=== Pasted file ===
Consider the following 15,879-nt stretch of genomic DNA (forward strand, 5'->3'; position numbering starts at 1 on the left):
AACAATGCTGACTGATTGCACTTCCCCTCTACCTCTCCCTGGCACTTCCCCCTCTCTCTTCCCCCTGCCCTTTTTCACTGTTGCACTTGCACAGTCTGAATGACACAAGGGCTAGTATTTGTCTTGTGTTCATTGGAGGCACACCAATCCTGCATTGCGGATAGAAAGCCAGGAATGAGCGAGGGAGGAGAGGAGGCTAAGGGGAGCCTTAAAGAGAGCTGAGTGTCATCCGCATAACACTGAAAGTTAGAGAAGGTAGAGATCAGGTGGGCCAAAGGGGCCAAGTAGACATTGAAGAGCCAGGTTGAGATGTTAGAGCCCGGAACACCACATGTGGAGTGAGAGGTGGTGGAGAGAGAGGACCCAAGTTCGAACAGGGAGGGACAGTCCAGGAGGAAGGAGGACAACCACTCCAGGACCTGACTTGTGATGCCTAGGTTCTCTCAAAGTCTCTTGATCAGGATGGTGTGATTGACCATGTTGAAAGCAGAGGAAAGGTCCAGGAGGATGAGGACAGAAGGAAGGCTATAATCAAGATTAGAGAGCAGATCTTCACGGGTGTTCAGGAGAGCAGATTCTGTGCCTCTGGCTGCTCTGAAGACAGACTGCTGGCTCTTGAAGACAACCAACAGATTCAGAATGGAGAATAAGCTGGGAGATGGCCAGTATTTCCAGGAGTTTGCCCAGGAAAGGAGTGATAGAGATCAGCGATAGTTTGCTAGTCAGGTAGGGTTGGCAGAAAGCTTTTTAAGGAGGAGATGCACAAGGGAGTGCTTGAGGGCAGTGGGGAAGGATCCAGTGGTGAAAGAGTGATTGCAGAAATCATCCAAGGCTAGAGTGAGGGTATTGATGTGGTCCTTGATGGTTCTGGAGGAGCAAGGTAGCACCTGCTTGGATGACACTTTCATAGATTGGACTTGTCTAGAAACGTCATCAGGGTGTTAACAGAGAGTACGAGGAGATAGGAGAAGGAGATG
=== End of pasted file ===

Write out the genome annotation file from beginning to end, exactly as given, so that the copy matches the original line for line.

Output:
Consider the following 15,879-nt stretch of genomic DNA (forward strand, 5'->3'; position numbering starts at 1 on the left):
AACAATGCTGACTGATTGCACTTCCCCTCTACCTCTCCCTGGCACTTCCCCCTCTCTCTTCCCCCTGCCCTTTTTCACTGTTGCACTTGCACAGTCTGAATGACACAAGGGCTAGTATTTGTCTTGTGTTCATTGGAGGCACACCAATCCTGCATTGCGGATAGAAAGCCAGGAATGAGCGAGGGAGGAGAGGAGGCTAAGGGGAGCCTTAAAGAGAGCTGAGTGTCATCCGCATAACACTGAAAGTTAGAGAAGGTAGAGATCAGGTGGGCCAAAGGGGCCAAGTAGACATTGAAGAGCCAGGTTGAGATGTTAGAGCCCGGAACACCACATGTGGAGTGAGAGGTGGTGGAGAGAGAGGACCCAAGTTCGAACAGGGAGGGACAGTCCAGGAGGAAGGAGGACAACCACTCCAGGACCTGACTTGTGATGCCTAGGTTCTCTCAAAGTCTCTTGATCAGGATGGTGTGATTGACCATGTTGAAAGCAGAGGAAAGGTCCAGGAGGATGAGGACAGAAGGAAGGCTATAATCAAGATTAGAGAGCAGATCTTCACGGGTGTTCAGGAGAGCAGATTCTGTGCCTCTGGCTGCTCTGAAGACAGACTGCTGGCTCTTGAAGACAACCAACAGATTCAGAATGGAGAATAAGCTGGGAGATGGCCAGTATTTCCAGGAGTTTGCCCAGGAAAGGAGTGATAGAGATCAGCGATAGTTTGCTAGTCAGGTAGGGTTGGCAGAAAGCTTTTTAAGGAGGAGATGCACAAGGGAGTGCTTGAGGGCAGTGGGGAAGGATCCAGTGGTGAAAGAGTGATTGCAGAAATCATCCAAGGCTAGAGTGAGGGTATTGATGTGGTCCTTGATGGTTCTGGAGGAGCAAGGTAGCACCTGCTTGGATGACACTTTCATAGATTGGACTTGTCTAGAAACGTCATCAGGGTGTTAACAGAGAGTACGAGGAGATAGGAGAAGGAGATG